We inevitably waste most of each day in eating and drinking, defecating, sleeping, talking and walking about. For the tiny remainder of our time, we do worthless things, speak worthless words, think worthless thoughts. And not only do we pass the moments in this way, but whole days, whole months pass thus — a lifetime. This is supreme folly.

— Yoshida Kenko, Essays in Idleness


The same observation may be transferred to the time allotted us in our present state. When we have deducted all that is absorbed in sleep, all that is inevitably appropriated to the demands of nature, or irresistibly engrossed by the tyranny of custom; all that passes in regulating the superficial decorations of life, or is given up in the reciprocations of civility to the disposal of others; all that is torn from us by the violence of disease, or stolen imperceptibly away by lassitude and languor; we shall find that part of our duration very small of which we can truly call ourselves masters, or which we can spend wholly at our own choice. Many of our hours are lost in a rotation of petty cares, in a constant recurrence of the same employments; many of our provisions for ease or happiness are always exhausted by the present day; and a great part of our existence serves no other purpose, than that of enabling us to enjoy the rest.

— Samuel Johnson, Rambler no. 108


Our greatness and efficiency crumbles away not all at once but continually; the little plants which grow up in and around everything and know how to cling everywhere, it is these which ruin that which is great in us — the everyday, hourly, pitiableness of our environment which we constantly overlook, the thousand tendrils of this or that little, fainthearted sensation which grows out of our neighborhood, out of our job, our social life, out of the way we divide up the day. If we neglect to notice this little weed, we shall ourselves perish of it unnoticed! And if you absolutely must perish, do so all at once and suddenly, then perhaps there may remain of you some sublime ruin! And not, as there is now some reason to fear, a molehill! And grass and weeds upon it, little victors, modest as ever and too pitiable even to celebrate their triumph!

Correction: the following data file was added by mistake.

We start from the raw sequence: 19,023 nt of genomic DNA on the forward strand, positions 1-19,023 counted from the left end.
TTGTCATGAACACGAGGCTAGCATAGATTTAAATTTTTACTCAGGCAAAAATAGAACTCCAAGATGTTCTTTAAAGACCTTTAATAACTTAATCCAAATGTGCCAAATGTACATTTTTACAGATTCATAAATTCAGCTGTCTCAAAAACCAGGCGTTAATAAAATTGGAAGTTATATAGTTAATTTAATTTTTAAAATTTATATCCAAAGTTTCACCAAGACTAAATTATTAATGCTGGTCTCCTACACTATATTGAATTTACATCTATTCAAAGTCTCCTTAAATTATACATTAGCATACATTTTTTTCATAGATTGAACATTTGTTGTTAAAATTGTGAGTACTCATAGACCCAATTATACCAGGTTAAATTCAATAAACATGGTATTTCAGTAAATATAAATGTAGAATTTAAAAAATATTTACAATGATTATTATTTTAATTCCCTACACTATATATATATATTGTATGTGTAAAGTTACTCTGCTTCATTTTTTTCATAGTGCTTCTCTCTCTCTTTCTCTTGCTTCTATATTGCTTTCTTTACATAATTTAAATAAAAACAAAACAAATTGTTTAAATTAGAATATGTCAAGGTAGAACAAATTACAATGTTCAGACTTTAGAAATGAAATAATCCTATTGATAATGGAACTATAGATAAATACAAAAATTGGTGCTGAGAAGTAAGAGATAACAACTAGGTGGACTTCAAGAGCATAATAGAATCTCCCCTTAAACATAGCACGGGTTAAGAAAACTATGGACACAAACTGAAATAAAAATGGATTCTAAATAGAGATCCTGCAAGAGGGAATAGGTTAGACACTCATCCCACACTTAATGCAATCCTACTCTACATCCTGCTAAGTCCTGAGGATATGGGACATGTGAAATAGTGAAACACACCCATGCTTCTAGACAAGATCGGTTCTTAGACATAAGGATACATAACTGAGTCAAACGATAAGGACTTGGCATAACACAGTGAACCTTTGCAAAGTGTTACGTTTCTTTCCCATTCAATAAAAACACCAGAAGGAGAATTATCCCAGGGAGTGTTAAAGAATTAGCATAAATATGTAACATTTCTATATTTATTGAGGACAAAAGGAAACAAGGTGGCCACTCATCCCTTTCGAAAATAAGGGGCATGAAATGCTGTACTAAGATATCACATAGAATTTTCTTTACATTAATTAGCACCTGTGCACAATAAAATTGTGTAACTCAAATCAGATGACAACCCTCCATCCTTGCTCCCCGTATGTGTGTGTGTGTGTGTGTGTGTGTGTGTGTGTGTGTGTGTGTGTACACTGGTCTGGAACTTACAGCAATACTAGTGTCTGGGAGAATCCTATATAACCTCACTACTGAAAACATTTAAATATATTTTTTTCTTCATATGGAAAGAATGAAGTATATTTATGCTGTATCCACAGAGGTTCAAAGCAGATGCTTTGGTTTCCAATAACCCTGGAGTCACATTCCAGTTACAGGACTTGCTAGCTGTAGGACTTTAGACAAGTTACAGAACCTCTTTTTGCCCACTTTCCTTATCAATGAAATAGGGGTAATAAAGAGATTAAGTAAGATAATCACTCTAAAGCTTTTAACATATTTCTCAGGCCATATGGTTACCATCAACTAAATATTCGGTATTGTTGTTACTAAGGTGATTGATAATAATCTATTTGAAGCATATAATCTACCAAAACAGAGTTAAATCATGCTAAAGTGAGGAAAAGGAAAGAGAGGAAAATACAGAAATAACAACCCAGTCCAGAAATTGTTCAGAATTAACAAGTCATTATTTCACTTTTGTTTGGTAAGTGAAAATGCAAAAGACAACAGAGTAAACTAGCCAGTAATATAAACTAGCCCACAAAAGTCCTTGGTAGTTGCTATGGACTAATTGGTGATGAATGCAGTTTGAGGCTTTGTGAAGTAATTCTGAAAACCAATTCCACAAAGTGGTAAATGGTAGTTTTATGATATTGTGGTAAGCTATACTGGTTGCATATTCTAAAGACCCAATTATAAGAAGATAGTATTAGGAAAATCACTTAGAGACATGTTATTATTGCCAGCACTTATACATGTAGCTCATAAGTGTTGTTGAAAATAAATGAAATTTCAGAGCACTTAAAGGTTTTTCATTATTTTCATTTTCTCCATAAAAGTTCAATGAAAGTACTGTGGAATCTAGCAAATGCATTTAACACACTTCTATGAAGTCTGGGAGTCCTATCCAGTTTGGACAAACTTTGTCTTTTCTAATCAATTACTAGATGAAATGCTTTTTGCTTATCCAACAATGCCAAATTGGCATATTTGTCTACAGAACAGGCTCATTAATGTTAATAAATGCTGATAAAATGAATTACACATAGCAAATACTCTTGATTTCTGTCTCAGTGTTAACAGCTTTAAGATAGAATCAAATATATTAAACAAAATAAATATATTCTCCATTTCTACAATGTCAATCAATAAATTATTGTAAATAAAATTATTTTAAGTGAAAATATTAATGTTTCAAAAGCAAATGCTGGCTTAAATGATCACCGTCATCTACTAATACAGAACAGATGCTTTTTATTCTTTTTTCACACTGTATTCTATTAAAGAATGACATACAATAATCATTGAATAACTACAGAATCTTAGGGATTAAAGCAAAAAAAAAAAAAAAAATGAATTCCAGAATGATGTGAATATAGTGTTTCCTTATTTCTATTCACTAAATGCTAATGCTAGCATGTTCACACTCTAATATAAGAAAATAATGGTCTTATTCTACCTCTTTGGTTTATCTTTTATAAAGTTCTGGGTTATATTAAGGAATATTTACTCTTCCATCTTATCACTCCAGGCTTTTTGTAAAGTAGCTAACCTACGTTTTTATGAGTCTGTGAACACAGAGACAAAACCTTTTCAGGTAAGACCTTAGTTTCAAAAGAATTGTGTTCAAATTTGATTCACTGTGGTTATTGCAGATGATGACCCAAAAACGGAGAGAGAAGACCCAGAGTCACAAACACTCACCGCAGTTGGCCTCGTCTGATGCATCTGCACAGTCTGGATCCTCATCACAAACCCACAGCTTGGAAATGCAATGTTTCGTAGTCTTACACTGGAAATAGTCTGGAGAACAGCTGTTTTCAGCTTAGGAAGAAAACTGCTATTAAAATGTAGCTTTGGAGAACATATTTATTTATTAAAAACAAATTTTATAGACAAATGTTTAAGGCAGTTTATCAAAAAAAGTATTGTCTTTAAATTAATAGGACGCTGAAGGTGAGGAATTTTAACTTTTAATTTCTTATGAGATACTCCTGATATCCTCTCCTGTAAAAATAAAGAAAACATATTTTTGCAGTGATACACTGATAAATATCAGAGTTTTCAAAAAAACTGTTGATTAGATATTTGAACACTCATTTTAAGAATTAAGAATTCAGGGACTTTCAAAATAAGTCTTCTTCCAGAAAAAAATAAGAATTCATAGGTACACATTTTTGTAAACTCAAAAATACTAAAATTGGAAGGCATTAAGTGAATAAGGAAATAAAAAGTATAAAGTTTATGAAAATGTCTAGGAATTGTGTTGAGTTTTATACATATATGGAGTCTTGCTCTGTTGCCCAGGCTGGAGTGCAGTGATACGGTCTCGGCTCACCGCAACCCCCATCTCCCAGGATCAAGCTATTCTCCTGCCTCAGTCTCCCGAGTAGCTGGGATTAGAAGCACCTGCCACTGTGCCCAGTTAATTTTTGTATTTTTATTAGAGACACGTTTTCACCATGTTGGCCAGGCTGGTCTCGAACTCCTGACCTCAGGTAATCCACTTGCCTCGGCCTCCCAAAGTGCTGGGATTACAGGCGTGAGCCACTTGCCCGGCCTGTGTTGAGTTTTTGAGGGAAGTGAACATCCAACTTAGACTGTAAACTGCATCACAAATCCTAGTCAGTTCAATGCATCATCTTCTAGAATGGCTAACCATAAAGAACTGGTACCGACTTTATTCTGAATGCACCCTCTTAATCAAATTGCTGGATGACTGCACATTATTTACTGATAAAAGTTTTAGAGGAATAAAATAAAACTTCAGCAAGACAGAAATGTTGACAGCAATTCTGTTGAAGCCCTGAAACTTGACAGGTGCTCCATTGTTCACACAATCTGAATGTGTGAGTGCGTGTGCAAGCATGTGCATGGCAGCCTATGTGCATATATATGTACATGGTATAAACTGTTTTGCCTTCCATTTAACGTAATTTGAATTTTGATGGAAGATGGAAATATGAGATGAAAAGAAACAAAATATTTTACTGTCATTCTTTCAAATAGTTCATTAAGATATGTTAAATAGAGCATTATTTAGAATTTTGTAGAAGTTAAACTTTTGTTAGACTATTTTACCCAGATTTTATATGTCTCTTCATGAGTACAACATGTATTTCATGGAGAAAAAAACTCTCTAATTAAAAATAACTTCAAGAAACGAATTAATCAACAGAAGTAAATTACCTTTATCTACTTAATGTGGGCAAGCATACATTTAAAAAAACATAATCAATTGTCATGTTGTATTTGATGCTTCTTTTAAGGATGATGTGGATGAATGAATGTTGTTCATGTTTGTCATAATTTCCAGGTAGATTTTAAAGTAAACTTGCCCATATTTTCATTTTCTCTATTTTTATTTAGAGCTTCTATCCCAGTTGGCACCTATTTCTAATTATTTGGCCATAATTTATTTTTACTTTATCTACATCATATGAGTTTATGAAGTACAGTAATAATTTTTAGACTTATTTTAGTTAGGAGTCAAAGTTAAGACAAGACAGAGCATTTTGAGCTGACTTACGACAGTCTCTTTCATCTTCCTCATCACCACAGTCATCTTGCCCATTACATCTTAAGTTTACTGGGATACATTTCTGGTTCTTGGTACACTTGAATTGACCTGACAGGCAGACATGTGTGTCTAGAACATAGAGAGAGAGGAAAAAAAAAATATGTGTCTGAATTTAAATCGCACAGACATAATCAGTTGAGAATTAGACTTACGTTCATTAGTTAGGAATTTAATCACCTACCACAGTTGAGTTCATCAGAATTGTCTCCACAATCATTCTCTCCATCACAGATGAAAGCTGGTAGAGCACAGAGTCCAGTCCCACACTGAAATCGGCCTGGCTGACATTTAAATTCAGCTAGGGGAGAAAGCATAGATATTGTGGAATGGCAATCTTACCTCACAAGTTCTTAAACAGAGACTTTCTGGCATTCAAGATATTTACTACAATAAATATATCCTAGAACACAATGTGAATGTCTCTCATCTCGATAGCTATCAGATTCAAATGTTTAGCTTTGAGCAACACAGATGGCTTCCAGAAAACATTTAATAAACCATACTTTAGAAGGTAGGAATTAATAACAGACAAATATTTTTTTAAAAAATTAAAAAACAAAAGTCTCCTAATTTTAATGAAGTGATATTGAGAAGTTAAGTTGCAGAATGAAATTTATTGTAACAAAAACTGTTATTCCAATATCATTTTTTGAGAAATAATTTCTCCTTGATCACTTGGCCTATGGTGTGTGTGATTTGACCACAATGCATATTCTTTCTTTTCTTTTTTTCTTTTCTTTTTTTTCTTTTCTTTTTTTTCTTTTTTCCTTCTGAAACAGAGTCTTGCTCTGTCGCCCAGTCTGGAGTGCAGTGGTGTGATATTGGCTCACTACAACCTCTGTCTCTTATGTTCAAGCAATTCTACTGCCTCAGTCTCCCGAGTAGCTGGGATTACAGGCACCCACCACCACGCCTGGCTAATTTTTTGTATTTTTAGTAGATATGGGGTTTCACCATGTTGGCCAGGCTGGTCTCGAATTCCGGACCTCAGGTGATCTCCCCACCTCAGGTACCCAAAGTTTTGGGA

— Nietzsche, Daybreak


Kenko almost sounds like an extraterrestrial entomologist, watching us scurry around under his magnifying glass, describing a life in scientistic terms purged of all subjectivity. Johnson almost seems to be saying that one’s “true” self is what’s left when every single attachment and obligation is severed, leaving nothing but uncaused individual choice; if he’s not careful, some traditionalists are going to hold him up as a cautionary example of unfettered modern liberalism, which would no doubt bemuse him. Nietzsche, well, he’s been drinking some 180-proof Romanticism again, I think. Lord knows we all feel encumbered by chores and responsibilities, with no time left over for fun. “Born to rock, forced to work,” as a musician friend’s Gmail avatar says. But fantasies of significance and omnipotence don’t do anything for me. I find it more awe-inspiring to notice how beauty and meaning can spontaneously germinate from the manure of everyday routine, how infinite space can exist within a humble nutshell.